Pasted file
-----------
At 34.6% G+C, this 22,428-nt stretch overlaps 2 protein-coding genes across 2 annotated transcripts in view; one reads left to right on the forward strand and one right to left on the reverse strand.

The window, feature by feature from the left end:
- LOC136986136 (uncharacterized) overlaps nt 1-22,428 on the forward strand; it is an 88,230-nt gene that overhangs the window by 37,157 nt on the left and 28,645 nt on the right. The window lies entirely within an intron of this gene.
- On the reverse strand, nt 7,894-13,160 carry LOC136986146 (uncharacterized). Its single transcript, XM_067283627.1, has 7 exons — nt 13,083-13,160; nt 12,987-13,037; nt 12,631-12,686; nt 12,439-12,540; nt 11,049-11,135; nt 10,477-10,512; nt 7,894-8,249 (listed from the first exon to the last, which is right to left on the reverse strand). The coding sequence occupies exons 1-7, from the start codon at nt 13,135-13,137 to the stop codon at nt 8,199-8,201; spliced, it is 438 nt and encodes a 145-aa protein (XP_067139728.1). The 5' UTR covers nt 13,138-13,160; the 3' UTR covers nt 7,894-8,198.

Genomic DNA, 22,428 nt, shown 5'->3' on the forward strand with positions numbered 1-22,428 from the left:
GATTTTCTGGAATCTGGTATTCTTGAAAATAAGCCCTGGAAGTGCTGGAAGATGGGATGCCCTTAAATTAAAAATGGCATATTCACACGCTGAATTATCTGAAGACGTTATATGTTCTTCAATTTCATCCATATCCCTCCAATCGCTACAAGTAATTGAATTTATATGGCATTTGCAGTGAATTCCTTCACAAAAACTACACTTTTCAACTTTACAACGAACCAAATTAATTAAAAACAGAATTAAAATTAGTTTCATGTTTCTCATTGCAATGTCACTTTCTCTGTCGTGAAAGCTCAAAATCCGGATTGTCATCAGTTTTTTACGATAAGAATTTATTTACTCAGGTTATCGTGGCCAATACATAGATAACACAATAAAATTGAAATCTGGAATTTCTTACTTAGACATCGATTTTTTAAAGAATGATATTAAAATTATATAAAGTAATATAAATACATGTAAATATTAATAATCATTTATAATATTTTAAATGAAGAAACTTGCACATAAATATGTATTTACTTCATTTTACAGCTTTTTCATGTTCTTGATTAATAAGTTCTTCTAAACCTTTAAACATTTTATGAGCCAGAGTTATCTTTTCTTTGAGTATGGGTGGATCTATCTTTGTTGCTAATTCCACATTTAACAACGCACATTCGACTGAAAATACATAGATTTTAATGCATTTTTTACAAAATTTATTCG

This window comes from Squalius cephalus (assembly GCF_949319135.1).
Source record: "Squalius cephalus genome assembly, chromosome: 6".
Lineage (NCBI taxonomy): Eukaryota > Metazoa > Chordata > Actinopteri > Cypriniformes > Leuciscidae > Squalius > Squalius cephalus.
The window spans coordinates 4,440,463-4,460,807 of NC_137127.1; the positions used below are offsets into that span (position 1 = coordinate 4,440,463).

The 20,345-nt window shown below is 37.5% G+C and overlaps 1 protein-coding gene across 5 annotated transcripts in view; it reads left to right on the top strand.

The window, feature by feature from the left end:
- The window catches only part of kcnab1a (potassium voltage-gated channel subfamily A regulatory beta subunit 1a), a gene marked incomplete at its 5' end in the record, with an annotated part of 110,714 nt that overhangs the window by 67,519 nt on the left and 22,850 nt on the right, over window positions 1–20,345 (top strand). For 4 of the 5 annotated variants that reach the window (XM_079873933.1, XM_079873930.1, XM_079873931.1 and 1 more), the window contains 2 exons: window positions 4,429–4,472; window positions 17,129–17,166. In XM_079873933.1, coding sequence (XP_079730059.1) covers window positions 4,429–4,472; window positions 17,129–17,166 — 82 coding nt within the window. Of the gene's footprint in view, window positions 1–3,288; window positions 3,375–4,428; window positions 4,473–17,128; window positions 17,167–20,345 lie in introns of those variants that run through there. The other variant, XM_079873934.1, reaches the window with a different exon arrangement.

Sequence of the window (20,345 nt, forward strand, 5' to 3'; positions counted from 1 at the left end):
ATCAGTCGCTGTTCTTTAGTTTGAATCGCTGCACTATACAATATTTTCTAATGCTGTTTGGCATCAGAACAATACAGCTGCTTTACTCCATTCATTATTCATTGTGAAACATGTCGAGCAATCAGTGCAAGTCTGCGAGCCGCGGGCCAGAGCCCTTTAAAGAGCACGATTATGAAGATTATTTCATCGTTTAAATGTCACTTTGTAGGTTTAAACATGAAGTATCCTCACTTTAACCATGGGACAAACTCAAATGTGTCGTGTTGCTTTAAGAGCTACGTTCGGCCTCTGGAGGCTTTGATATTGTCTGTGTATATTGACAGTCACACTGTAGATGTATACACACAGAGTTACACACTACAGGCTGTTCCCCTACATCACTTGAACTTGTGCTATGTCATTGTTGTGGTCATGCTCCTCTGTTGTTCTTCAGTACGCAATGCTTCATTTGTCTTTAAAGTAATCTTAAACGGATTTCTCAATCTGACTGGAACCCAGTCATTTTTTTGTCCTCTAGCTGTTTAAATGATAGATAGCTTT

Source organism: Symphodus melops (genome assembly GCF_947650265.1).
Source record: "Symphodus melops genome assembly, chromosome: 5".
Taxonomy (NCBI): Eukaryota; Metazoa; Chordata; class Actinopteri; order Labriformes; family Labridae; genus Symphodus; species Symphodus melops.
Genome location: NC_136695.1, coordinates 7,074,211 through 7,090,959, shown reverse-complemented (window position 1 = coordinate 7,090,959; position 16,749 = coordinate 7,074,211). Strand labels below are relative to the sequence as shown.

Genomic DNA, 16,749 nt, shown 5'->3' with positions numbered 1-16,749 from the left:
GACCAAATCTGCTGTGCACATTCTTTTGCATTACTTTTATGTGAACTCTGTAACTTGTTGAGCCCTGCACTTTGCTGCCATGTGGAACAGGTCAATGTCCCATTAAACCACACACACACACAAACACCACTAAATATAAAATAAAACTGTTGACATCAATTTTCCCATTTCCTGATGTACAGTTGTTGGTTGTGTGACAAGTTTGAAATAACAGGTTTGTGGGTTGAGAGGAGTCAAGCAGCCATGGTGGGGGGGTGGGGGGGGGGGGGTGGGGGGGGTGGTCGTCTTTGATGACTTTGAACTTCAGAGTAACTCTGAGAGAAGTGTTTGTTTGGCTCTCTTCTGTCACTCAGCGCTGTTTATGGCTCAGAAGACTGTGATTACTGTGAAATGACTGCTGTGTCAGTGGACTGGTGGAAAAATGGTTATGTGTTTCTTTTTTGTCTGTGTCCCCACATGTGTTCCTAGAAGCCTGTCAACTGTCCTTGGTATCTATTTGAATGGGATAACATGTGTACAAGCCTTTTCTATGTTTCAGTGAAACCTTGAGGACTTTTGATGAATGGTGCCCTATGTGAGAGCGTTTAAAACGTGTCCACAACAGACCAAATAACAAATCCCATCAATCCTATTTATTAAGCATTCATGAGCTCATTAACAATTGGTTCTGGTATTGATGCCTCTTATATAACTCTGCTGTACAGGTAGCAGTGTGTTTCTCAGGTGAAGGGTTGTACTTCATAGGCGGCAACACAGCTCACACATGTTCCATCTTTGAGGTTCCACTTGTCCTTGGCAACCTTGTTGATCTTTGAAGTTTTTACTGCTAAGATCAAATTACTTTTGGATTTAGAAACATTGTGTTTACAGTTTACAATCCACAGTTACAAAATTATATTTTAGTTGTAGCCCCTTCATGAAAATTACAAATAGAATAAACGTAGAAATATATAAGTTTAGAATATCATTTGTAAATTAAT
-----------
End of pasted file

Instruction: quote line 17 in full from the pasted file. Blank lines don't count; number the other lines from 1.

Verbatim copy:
Source record: "Symphodus melops genome assembly, chromosome: 5".